Are We Really Built for Prejudice and Violence? The New Book Challenging the Preconceptions of Human BehaviourHistorians in the News
Books are a long time in the making: seven years, to be precise, in the case of Dutch historian Rutger Bregman’s fascinating new doorstop, Humankind: A Hopeful History. It is unlikely that he precisely managed its publication to coincide with a pandemic and mass protests sparked by racist police brutality, but the timing is nonetheless striking. These two events go to the heart of the arguments he explores in his book: are people basically decent, predisposed to draw rainbows, shop for their neighbours and protect the vulnerable by somehow resisting the charms of Barnard Castle? Or are we built for prejudice and violence?
These are huge and highly sensitive questions, which the historian attacks with his usual brand of vim, vigour and intellectual nuance. Instead of dry academic prose, we get a sort of Dutch Sherlock Holmes, furiously prodding at the sacred cows of psychological research and laying out his counter-arguments with the breathless pace of a thriller. The main assumption that he sets out to debunk is “veneer theory”: the Hobbesian idea that civilisation is a thin layer that keeps our nasty, brutish instincts in check. Take away our laws and hot showers, and what do you get? Lord of the Flies.
Except Bregman tracked down a real-life example of ship-wrecked kids, and what transpired had little in common with William Golding’s gloriously grim novel. As he recounts, in 1965, six boys aged between 13 and 16 were so fed up with their boarding school in Tonga that they stole a fishing boat to escape to Fiji. They ended up marooned for over a year on a small rocky island. But instead of descending into chaos and bloodshed, “The boys had set up a small commune with a food garden, hollowed-out tree trunks to store rainwater, a gymnasium with curious weights, a badminton court, chicken pens and a permanent fire.” One boy fell and broke his leg but his friends managed to set it with sticks; there was a rota to share tasks and any arguments were solved by sending the opponents off to cool down at opposite ends of the island.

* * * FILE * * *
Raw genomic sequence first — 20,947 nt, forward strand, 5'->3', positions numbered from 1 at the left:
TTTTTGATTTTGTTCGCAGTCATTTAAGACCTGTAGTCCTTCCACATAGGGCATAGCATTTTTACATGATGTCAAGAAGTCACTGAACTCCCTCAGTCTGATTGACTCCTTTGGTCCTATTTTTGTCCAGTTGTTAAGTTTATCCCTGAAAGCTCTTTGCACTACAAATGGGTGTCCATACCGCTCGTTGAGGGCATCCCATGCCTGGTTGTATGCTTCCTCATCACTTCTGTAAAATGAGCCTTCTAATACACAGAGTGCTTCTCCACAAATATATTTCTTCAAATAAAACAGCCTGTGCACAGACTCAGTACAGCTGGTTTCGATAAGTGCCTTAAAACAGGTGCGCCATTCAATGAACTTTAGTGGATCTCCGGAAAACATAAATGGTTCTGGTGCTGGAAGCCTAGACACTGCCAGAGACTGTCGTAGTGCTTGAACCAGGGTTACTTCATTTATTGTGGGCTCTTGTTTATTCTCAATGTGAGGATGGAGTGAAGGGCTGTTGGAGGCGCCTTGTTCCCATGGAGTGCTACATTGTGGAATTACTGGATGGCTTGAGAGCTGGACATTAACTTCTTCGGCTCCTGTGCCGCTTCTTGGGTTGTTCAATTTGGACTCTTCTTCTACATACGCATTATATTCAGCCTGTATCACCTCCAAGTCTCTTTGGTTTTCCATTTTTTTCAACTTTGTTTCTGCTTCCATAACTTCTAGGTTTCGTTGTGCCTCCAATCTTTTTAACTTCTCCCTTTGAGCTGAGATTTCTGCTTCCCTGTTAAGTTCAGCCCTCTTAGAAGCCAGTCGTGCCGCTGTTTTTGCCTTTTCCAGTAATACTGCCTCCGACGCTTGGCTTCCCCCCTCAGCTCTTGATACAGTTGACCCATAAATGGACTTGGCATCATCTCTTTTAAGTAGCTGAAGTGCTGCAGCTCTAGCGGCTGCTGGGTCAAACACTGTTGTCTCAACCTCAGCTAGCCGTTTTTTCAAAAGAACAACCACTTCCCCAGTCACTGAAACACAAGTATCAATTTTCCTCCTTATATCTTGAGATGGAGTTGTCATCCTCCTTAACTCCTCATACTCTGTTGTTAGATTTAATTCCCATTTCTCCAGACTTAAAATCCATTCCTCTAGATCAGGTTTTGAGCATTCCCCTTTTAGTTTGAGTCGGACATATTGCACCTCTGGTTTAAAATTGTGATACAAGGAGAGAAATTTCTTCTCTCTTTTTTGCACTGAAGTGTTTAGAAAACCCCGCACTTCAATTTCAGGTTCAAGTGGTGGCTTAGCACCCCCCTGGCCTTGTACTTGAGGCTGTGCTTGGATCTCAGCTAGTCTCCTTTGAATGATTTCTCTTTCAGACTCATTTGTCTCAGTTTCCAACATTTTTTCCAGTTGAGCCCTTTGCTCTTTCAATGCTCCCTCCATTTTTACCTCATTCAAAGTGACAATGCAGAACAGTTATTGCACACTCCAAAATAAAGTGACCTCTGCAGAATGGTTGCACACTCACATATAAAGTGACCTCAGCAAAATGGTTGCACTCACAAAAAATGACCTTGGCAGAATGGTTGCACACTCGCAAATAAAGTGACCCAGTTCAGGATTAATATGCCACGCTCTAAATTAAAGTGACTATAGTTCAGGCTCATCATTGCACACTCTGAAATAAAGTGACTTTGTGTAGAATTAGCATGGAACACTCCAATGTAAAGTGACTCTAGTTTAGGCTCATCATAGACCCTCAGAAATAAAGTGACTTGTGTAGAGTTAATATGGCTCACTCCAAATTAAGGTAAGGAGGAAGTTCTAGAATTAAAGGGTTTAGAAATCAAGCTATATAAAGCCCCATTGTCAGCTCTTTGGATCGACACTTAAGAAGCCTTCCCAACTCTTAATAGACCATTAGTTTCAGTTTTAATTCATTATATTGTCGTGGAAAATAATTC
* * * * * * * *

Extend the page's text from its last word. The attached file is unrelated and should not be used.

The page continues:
This is, of course, one incident rather than social science. But as Bregman argues, it says something about our negativity bias that Lord of the Flies rings out as hauntingly true, whereas this upbeat story is barely a footnote in our collective consciousness. And when it comes to actual research, Bregman also aims a well-placed kick at “one of the most notorious scientific studies ever”: the Stanford prison experiment of 1971, which asked students to play the roles of guards and prisoners. Infamously, a uniform and a smattering of power was all it took to turn wholesome undergraduates into tyrants, forcing their peers to strip and chaining them by the ankle.
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